Pho 2000, fit for a President, Vietnam, 2010

This location, in District 1 near the backpacker area, was quite crowded. The food there was so so. Pho 24 is actually a much better restaurant."

Jon Dillingham does a pretty mean guide to the noodle shops of Ho Chi Minh, and regarding this particular chain he says: "Phở 5 Sao (224, Nguyen Thi Minh Khai, D3, Tel: 930 1713) has a similar layout and design to Phở 24 but has expanded the menu to include 150 Italian dishes alongside dozens of other Vietnamese, pan-Asian and western foods. 39,000. Its 3 locations serve regular pho between VND20,000 and VND25,000 a bowl and they even deliver."

Pizza Roma: Stall 1004, Ben Thanh Market, Dist.1.

Vietnamese coffee dripping and ready to get iced, along with some of the add-ons for the pho bowl which was on its way.

Another recommendation from the godlike Noodlepie, this is one of three or four pho stalls in Ben Thanh Market. Said Noodlepie during one of his visits there: "I ordered the Phở Tai (Raw Beef noodle soup), the beansprouts were pre-thrown in for me, and a 2 leaf herb plate (Basil & Cilantro) was plonked stallside together with a dish of lemon slices and chili slivers. Ha's broth has Hanoian aspirations, but lacks those all important meat thick juices. However, Ha also gives you a nifty little sauce - a ready mixed oyster sauce and chili sauce number - and her soup needs it. Sauce added, your intestines can kick back, relax and enjoy. Without it this is second rate soup - great if you knocked it up yourself at home, but not what you expect from a professional purveyor on Vietnam's finest.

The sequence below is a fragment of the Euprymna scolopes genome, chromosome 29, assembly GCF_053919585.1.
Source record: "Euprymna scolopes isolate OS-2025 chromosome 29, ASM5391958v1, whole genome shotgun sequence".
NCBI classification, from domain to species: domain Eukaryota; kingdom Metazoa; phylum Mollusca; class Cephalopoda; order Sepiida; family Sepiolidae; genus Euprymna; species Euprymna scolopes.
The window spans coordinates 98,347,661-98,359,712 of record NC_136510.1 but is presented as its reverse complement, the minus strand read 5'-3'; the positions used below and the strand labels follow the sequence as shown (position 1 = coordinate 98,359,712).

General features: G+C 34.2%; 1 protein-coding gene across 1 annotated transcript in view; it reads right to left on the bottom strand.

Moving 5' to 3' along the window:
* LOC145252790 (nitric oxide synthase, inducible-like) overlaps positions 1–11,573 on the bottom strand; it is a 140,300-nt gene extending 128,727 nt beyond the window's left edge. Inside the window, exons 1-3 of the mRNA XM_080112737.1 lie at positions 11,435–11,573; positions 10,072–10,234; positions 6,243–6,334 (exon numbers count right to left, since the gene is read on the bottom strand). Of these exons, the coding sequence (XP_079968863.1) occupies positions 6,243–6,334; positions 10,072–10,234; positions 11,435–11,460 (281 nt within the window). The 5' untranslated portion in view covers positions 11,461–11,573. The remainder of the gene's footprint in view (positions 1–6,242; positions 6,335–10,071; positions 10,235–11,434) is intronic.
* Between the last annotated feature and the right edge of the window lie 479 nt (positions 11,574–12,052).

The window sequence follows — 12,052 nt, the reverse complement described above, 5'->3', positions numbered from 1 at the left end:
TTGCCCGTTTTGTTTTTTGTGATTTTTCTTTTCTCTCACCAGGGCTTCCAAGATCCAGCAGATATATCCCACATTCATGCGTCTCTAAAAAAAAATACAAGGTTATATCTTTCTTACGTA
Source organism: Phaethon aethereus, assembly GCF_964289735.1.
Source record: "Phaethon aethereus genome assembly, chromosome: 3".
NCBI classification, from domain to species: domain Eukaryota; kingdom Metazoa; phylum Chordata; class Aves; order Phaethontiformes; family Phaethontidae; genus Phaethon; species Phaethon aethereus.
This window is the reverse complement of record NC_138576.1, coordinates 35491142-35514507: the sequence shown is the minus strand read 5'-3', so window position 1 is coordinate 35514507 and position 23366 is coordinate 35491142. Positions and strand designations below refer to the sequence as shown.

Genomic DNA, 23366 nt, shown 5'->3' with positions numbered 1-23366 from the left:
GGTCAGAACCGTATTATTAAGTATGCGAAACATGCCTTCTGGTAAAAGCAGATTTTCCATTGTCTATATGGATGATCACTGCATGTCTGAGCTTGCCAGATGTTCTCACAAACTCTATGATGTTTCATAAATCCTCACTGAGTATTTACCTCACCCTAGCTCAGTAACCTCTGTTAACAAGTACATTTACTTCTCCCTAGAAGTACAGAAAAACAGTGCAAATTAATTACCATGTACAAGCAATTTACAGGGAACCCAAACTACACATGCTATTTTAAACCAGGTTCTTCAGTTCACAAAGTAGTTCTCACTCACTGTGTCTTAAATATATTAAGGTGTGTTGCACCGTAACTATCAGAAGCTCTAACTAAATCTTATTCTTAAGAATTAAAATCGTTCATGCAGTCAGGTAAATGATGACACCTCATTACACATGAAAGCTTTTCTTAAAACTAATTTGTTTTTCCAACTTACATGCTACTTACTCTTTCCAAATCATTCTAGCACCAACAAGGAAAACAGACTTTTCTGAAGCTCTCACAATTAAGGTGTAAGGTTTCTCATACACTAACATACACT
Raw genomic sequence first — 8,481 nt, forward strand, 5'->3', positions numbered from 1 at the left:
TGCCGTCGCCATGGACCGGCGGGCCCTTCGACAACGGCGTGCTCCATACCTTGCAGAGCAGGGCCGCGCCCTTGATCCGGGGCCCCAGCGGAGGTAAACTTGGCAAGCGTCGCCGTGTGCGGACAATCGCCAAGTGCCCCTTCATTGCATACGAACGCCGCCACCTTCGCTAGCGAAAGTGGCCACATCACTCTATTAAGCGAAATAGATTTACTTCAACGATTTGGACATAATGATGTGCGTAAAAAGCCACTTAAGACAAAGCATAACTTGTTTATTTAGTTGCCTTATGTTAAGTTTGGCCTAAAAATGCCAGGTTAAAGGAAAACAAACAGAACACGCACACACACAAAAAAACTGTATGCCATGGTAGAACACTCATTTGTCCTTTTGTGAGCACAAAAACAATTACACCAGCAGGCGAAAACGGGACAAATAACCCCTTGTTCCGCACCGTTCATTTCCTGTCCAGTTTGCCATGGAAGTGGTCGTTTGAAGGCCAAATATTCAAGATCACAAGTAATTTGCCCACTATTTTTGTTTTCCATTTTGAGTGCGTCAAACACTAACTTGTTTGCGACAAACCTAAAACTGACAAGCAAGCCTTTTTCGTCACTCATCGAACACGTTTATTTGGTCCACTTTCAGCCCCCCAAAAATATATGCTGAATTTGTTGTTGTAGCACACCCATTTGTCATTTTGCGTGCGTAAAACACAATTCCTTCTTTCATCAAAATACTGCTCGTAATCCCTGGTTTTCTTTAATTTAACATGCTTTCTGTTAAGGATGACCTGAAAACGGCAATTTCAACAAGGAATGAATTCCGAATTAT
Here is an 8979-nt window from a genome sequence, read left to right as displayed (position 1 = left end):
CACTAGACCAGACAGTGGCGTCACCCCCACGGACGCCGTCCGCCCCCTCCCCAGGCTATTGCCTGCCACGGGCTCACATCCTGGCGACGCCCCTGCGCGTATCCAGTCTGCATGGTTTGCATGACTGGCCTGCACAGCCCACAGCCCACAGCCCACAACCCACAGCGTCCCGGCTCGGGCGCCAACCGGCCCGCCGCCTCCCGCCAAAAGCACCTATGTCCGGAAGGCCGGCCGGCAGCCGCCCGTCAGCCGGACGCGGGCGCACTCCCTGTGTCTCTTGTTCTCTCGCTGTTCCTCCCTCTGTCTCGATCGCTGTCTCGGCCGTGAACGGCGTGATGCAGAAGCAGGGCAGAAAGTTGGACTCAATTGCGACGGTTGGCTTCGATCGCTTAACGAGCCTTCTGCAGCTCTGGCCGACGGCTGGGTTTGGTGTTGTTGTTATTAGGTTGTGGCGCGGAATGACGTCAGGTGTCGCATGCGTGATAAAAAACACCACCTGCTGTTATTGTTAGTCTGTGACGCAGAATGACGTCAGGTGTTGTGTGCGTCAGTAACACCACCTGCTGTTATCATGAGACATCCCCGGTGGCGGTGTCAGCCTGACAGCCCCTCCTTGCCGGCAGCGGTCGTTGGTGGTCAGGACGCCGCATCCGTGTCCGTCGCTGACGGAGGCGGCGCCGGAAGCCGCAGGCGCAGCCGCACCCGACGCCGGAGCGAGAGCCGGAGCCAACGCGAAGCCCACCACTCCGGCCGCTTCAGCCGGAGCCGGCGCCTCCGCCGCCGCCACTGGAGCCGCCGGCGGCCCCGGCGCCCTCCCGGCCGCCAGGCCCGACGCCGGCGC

"This retails for 10,000VD. There's a decent market life view from Ha's stall and Banh cuon, Cha gio and Mi Quang are all within arms reach at neighbouring stalls, and can be ordered to your seat as required."